Check out www.trailjournals.com and www.whiteblaze.net these websites are very valuable for all kinds of info on hiking and camping. check out www.campmor.com for inexpensive deals on gear.
     
  12. nesta

    nesta Banned

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    make some hamburger patties at home and cook them to half the desired level of doneness...wrap in aluminum foil and freeze. put this in your pack the morning you leave (the foil and all placed in a ziploc) and it will thaw by evening. you can now finish cooking it in your skillet or on a backpacking grill and have plenty of protein and carbs for energey the next day, and you'll sleep well with a large, hot, rich meal in your stomach. its really good for getting a good solid start early on in your trip.

    dehydrated fruit, jerky, and granola bars make up the bulk of my diet on the trail.

    if its a short trip, try mixing some canned chicken with lipton cajun rice mix or spanish rice mix. put this stuff on a tortilla with some cheese....decent soft tacos. only problem is the canned chicken is heavy...if you have a dehydrator, i suppose you could try that, but it doesnt appeal to me much...

    flatbreads of any sort are good.

    pasta and dried sauces are excellent.
     
  13. Jmack

    Jmack Supporters HipForums Supporter

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    I mostly take oatmeal and powder milk Jerky.
    I have dehydrated leftover meals like chili or spaghetti. Add a little water from creek that I boiled up. And they hydrate well. Almost like you just cooked.
    I have also taken a cold pack with various meats along for overnight camping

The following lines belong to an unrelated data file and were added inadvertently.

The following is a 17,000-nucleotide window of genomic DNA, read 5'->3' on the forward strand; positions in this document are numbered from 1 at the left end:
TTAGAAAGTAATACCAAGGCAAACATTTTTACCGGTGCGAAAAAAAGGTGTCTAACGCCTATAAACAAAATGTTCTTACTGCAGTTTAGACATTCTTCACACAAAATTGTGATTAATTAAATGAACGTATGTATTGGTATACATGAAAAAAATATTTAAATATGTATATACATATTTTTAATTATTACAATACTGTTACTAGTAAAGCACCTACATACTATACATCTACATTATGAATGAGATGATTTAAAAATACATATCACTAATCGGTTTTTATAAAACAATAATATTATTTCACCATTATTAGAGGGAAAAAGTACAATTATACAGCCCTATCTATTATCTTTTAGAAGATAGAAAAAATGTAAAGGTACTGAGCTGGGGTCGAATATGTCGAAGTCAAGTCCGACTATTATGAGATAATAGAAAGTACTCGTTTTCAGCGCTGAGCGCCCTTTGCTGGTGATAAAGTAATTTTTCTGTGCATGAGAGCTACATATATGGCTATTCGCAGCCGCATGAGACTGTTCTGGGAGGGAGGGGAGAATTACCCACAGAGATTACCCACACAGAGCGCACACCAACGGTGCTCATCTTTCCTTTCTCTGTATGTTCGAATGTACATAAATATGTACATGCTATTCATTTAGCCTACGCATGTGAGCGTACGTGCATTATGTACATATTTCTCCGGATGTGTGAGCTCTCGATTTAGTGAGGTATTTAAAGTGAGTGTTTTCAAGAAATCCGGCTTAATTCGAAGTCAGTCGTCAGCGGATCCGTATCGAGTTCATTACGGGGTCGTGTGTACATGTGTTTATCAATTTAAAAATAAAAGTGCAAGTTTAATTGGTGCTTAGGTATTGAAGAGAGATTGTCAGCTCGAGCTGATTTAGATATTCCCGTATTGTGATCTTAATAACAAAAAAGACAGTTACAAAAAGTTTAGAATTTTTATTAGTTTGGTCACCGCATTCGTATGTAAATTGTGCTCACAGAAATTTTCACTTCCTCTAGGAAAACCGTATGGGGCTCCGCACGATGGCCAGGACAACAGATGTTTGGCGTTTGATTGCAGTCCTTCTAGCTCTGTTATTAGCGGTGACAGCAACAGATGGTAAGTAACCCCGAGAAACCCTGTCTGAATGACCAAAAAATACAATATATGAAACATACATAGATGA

14. newo

    newo Lifetime Supporter Lifetime Supporter

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    I had completely forgotten that I ever posted this thread. Brings back memories, since my backpacking days are over.
     
    Jmack, Tyrsonswood and scratcho like this.
  15. scratcho

    scratcho Lifetime Supporter Lifetime Supporter

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    Me too! 2004-----seems a lifetime ago!:)
     
    Jmack likes this.
  16. nudistguyny

    nudistguyny Supporters HipForums Supporter

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    Biscuit in a zip lock bags. Add water to the bag. Zip it closed, mix it in the bag. Wrap the dough around a stick and bake it over a fire. Some of the old comments sounded more like camping out of the back of your car instead of backpacking. Weight and size is a major concern. Your not going to be carrying frozen food or cans of food with you,lol
     
  17. newo

    newo Lifetime Supporter Lifetime Supporter

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    Yes zip lock baggies are great for backpacking! Pour a measured amount of Bisquick, Tang, instant coffee, trail mix, etc. into them. Much lighter and less bulky than bringing the boxes or jars! Just be sure to bring the empty baggies back and dispose of them properly.
     
    Last edited: Feb 9, 2022
  18. nudistguyny

    nudistguyny Supporters HipForums Supporter

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    If you can carry them in . You can carry them out. There is no reason except laziness or stupidity to leave trash behind. Even tossing them into the fire is not the answer in most cases.
    I agree with you..

    I have a cloth net bag that I used to use for my food items. I would hang it from a tree branch in case I had a visitor looking for easy food. Roughly 10 feet up or so if I could. Raccoons and bears were always to main visitors . You never ., ever want to have your food inside your tent at any time! Having guests in your tent while you are sleeping is not a good thing !
     
    Last edited: Feb 10, 2022